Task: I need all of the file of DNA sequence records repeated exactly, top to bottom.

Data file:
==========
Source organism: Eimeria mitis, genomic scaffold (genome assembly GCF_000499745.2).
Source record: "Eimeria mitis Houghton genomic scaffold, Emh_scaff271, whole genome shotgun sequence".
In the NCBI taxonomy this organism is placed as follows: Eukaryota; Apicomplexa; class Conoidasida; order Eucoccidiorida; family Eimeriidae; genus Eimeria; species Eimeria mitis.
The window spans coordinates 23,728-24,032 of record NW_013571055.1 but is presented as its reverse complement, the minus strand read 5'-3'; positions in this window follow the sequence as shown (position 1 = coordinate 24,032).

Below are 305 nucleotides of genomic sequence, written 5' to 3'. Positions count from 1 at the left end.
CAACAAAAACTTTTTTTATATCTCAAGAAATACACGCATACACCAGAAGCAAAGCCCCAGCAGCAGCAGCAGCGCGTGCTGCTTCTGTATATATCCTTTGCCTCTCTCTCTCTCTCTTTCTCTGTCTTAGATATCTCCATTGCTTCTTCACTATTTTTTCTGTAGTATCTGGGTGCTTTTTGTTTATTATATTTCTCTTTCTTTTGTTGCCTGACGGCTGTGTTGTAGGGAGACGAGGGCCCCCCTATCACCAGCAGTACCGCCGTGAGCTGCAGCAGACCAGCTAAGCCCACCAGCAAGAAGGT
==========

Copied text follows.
Source organism: Eimeria mitis, genomic scaffold (genome assembly GCF_000499745.2).
Source record: "Eimeria mitis Houghton genomic scaffold, Emh_scaff271, whole genome shotgun sequence".
In the NCBI taxonomy this organism is placed as follows: Eukaryota; Apicomplexa; class Conoidasida; order Eucoccidiorida; family Eimeriidae; genus Eimeria; species Eimeria mitis.
The window spans coordinates 23,728-24,032 of record NW_013571055.1 but is presented as its reverse complement, the minus strand read 5'-3'; positions in this window follow the sequence as shown (position 1 = coordinate 24,032).

Below are 305 nucleotides of genomic sequence, written 5' to 3'. Positions count from 1 at the left end.
CAACAAAAACTTTTTTTATATCTCAAGAAATACACGCATACACCAGAAGCAAAGCCCCAGCAGCAGCAGCAGCGCGTGCTGCTTCTGTATATATCCTTTGCCTCTCTCTCTCTCTCTTTCTCTGTCTTAGATATCTCCATTGCTTCTTCACTATTTTTTCTGTAGTATCTGGGTGCTTTTTGTTTATTATATTTCTCTTTCTTTTGTTGCCTGACGGCTGTGTTGTAGGGAGACGAGGGCCCCCCTATCACCAGCAGTACCGCCGTGAGCTGCAGCAGACCAGCTAAGCCCACCAGCAAGAAGGT